$16 billion approved to help farmers hurt in trade dispute
WASHINGTON, D.C. – The U.S. Department of Agriculture will spend up to $16 billion to assist farmers hurt in a trade dispute with China, President Trump announced on Thursday.
This follows the $9,567,400 approved in 2018, soybean growers getting $7,259,400 or 76 percent of that total.
“China hasn’t played by the rules for a long time and President Trump is standing up to them, sending the clear message that the United States will no longer tolerate their unfair trade practices, which include non-tariff trade barriers and the theft of intellectual property,” said Sonny Perdue, secretary of the USDA. “President Trump has great affection for America’s farmers and ranchers, and he knows they are bearing the brunt of these trade disputes.”
American farmers have faced “unjustified retaliatory tariffs and years of non-tariff trade disruptions,” the USDA said. That has curtailed U.S. exports to China.
Trade damages from such retaliation and market distortions have impacted a host of U.S. commodities, including crops like soybeans, corn, wheat, cotton, rice, and sorghum; livestock products like milk and pork; and many fruits, nuts, and other crops.
High tariffs disrupt normal marketing patterns, raising costs by forcing commodities to find new markets. Additionally, American goods shipped to China have been slowed from reaching market by unusually strict or cumbersome entry procedures, which affect the quality and marketability of perishable crops. These boost marketing costs and unfairly affect our producers.
“Our team at USDA reflected on what worked well and gathered feedback on last year’s program to make this one even stronger and more effective for farmers,” Perdue said. “Our farmers work hard, are the most productive in the world, and we aim to match their enthusiasm and patriotism as we support them.”
USDA will use the following programs to assist farmers:
• Market Facilitation Program for 2019, authorized under the Commodity Credit Corporation Charter Act and administered by the Farm Service Agency, will provide $14.5 billion in direct payments to producers.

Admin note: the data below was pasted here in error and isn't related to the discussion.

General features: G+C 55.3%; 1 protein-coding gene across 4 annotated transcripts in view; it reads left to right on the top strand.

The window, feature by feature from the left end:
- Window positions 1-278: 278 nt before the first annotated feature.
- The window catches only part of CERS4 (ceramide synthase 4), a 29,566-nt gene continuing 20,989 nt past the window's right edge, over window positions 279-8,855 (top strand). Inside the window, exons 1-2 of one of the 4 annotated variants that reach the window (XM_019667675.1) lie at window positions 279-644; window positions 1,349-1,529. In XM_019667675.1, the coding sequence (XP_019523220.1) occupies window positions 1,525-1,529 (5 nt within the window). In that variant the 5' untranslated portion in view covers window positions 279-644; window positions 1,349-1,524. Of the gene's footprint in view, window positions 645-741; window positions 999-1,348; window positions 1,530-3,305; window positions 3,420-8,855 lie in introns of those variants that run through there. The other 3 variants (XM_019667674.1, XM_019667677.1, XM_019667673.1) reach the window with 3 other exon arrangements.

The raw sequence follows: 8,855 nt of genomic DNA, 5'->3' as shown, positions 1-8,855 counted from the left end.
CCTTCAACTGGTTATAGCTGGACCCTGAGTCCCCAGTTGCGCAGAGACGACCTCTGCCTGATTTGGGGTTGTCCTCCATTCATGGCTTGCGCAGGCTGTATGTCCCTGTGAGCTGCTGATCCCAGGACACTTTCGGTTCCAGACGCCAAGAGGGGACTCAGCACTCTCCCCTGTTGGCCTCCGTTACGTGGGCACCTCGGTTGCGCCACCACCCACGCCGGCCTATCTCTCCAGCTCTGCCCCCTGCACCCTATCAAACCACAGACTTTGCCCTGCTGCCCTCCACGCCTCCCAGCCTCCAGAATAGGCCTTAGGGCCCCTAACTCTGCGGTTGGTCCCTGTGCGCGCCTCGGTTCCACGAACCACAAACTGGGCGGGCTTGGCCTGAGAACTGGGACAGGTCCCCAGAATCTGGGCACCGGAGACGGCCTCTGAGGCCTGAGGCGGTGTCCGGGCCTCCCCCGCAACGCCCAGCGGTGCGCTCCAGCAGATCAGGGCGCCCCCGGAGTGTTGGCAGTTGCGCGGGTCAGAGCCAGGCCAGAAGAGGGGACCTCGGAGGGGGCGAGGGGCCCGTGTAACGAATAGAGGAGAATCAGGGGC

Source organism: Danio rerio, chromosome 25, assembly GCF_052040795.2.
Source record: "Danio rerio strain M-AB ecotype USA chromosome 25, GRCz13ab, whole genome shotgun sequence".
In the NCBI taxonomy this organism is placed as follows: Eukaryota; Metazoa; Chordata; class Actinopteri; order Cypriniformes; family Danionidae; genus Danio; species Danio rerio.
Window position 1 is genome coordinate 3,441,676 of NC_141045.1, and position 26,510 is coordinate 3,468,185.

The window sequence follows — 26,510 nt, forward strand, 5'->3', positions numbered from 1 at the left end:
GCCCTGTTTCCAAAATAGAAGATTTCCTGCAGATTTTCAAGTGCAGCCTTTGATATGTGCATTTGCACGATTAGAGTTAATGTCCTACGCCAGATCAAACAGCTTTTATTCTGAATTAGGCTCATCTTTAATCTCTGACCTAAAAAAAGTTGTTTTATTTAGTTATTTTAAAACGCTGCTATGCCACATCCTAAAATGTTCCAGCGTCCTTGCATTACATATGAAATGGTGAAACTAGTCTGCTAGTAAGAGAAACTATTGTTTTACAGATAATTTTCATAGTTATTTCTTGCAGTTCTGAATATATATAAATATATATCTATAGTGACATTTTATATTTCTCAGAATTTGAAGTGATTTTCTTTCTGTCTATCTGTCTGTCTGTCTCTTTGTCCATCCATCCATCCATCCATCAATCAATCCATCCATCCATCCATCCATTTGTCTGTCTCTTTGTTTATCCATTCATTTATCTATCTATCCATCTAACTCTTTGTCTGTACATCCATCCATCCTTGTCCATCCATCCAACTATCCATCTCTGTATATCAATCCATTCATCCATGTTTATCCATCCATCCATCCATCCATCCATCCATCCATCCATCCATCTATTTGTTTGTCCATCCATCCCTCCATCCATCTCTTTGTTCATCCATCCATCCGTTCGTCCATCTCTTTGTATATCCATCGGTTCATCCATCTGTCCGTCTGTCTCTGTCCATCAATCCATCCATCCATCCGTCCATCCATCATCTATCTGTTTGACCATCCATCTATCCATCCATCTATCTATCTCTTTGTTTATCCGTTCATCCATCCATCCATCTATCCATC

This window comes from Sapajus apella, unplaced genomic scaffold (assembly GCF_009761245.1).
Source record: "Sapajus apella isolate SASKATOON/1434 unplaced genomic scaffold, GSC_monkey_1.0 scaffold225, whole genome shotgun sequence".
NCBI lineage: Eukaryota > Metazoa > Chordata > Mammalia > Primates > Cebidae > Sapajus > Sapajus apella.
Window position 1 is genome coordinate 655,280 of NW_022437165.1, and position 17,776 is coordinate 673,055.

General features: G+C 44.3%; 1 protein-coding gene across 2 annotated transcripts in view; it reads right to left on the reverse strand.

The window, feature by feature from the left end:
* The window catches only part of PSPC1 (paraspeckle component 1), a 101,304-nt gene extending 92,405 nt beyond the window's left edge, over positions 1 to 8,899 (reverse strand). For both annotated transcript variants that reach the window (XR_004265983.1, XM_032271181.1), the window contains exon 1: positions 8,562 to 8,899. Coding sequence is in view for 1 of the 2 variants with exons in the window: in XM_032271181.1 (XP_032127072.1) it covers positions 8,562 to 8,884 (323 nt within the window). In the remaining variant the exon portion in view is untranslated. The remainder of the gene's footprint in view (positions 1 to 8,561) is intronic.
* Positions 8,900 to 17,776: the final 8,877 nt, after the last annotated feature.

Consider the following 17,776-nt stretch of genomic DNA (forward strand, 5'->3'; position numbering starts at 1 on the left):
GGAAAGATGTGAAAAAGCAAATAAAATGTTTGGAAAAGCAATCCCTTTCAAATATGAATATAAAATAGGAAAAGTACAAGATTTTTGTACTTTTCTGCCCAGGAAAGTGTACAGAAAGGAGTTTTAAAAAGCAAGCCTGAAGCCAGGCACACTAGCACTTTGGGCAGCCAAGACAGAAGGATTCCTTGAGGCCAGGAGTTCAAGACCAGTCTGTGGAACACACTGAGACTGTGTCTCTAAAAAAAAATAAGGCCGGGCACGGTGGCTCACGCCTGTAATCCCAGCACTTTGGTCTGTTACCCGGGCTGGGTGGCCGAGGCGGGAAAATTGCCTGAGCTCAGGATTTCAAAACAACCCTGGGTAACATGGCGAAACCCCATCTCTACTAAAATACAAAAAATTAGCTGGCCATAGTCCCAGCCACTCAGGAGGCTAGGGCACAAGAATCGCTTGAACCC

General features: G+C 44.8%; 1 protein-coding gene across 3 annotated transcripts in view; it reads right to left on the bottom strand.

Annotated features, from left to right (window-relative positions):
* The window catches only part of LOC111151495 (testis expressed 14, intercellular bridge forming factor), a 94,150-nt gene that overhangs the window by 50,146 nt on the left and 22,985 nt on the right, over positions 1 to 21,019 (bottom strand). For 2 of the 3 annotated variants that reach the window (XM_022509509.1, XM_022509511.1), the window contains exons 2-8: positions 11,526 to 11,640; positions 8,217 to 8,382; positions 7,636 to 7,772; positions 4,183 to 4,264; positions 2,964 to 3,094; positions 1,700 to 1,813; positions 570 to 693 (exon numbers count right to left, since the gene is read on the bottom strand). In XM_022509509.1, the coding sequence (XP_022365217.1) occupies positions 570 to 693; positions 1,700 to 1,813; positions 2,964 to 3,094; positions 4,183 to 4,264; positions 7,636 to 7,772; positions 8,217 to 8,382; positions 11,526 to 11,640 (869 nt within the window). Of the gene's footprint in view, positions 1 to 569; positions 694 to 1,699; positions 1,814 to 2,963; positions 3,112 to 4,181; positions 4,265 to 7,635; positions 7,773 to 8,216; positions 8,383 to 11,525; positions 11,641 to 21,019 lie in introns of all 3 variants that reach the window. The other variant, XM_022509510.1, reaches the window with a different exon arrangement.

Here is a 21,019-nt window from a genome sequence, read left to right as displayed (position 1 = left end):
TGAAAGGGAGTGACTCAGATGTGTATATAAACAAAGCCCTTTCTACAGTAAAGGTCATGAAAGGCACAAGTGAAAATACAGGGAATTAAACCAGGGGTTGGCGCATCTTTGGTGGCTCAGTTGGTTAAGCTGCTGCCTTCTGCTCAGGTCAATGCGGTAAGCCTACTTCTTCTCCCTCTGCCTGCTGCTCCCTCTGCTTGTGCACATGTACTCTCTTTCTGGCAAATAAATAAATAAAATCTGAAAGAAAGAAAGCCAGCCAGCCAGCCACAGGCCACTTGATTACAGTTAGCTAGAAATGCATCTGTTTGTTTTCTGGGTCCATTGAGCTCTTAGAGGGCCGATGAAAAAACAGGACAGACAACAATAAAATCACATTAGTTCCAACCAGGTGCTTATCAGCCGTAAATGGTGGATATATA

Producers of alfalfa hay, barley, canola, corn, crambe, dry peas, extra-long staple cotton, flaxseed, lentils, long grain and medium grain rice, mustard seed, dried beans, oats, peanuts, rapeseed, safflower, sesame seed, small and large chickpeas, sorghum, soybeans, sunflower seed, temperate japonica rice, upland cotton, and wheat will receive a payment based on a single county rate multiplied by a farm’s total plantings to those crops in aggregate in 2019. Those per acre payments are not dependent on which of those crops are planted in 2019, and therefore will not distort planting decisions. Moreover, total payment-eligible plantings cannot exceed total 2018 plantings.
• Dairy producers will receive a per hundredweight payment on production history and hog producers will receive a payment based on hog and pig inventory for a later-specified time frame.
• Tree nut producers, fresh sweet cherry producers, cranberry producers, and fresh grape producers will receive a payment based on 2019 acres of production.
These payments will help farmers to absorb some of the additional costs of managing disrupted markets, to deal with surplus commodities, and to expand and develop new markets at home and abroad.
Payments will be made in up to three tranches, with the second and third tranches evaluated as market conditions and trade opportunities dictate. The first tranche will begin in late July/early August as soon as practical after Farm Service Agency crop reporting is completed by July 15th. If conditions warrant, the second and third tranches will be made in November and early January.
• Additionally, CCC Charter Act authority will be used to implement a $1.4 billion Food Purchase and Distribution Program through the Agricultural Marketing Service to purchase surplus commodities affected by trade retaliation such as fruits, vegetables, some processed foods, beef, pork, lamb, poultry, and milk for distribution by the Food and Nutrition Service to food banks, schools, and other outlets serving low-income individuals.
Finally, the CCC will use its Charter Act authority for $100 million to be issued through the Agricultural Trade Promotion Program administered by the Foreign Agriculture Service to assist in developing new export markets on behalf of producers.
Further details regarding eligibility and payment rates will be released at a later date.
Zippy Duvall, president of the American Farm Bureau Federation, issued this statement:
“The Trump Administration’s agricultural assistance package is welcome relief to an economic sector that has been battered by foreign competitors and retaliatory tariffs. We thank the President for living up to his commitment to stand by our farmers and ranchers. While farmers and ranchers would rather earn their income from the marketplace, they have been suffering during the agricultural downturn and trade war. This aid package will help us weather the storm as the Administration works to correct unfair trade practices that have hurt the U.S. economy for too long.
“We are grateful for the work that President Trump and Secretary Perdue have devoted to this issue. However, the real, long-term solution to our challenges in agriculture is good outcomes to current negotiations with China, Japan and the European Union, as well as congressional approval of the U.S.-Mexico-Canada Agreement. America’s farmers and ranchers need fair and open access to markets.”